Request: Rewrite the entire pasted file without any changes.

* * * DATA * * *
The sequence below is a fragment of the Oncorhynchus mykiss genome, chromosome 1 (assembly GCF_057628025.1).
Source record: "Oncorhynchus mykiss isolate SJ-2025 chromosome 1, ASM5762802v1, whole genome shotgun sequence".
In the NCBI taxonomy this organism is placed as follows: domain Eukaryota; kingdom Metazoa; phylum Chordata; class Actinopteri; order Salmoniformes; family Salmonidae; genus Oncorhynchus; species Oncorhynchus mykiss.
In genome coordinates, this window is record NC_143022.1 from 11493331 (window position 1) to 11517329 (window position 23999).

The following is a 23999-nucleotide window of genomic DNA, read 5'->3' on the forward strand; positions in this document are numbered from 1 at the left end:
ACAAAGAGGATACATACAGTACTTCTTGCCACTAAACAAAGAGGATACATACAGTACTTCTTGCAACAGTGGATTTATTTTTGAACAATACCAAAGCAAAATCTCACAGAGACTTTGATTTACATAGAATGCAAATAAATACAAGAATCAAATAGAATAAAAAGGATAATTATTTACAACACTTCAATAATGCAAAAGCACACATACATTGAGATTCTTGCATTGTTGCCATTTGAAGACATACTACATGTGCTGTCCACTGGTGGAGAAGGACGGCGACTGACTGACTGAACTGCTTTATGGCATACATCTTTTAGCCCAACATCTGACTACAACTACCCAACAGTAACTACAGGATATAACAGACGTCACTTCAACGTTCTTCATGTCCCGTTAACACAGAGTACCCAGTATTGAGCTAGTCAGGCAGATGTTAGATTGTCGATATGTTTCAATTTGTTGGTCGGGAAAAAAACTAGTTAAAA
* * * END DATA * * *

The sequence below is a fragment of the Oncorhynchus mykiss genome, chromosome 1 (assembly GCF_057628025.1).
Source record: "Oncorhynchus mykiss isolate SJ-2025 chromosome 1, ASM5762802v1, whole genome shotgun sequence".
In the NCBI taxonomy this organism is placed as follows: domain Eukaryota; kingdom Metazoa; phylum Chordata; class Actinopteri; order Salmoniformes; family Salmonidae; genus Oncorhynchus; species Oncorhynchus mykiss.
In genome coordinates, this window is record NC_143022.1 from 11493331 (window position 1) to 11517329 (window position 23999).

The following is a 23999-nucleotide window of genomic DNA, read 5'->3' on the forward strand; positions in this document are numbered from 1 at the left end:
ACAAAGAGGATACATACAGTACTTCTTGCCACTAAACAAAGAGGATACATACAGTACTTCTTGCAACAGTGGATTTATTTTTGAACAATACCAAAGCAAAATCTCACAGAGACTTTGATTTACATAGAATGCAAATAAATACAAGAATCAAATAGAATAAAAAGGATAATTATTTACAACACTTCAATAATGCAAAAGCACACATACATTGAGATTCTTGCATTGTTGCCATTTGAAGACATACTACATGTGCTGTCCACTGGTGGAGAAGGACGGCGACTGACTGACTGAACTGCTTTATGGCATACATCTTTTAGCCCAACATCTGACTACAACTACCCAACAGTAACTACAGGATATAACAGACGTCACTTCAACGTTCTTCATGTCCCGTTAACACAGAGTACCCAGTATTGAGCTAGTCAGGCAGATGTTAGATTGTCGATATGTTTCAATTTGTTGGTCGGGAAAAAAACTAGTTAAAA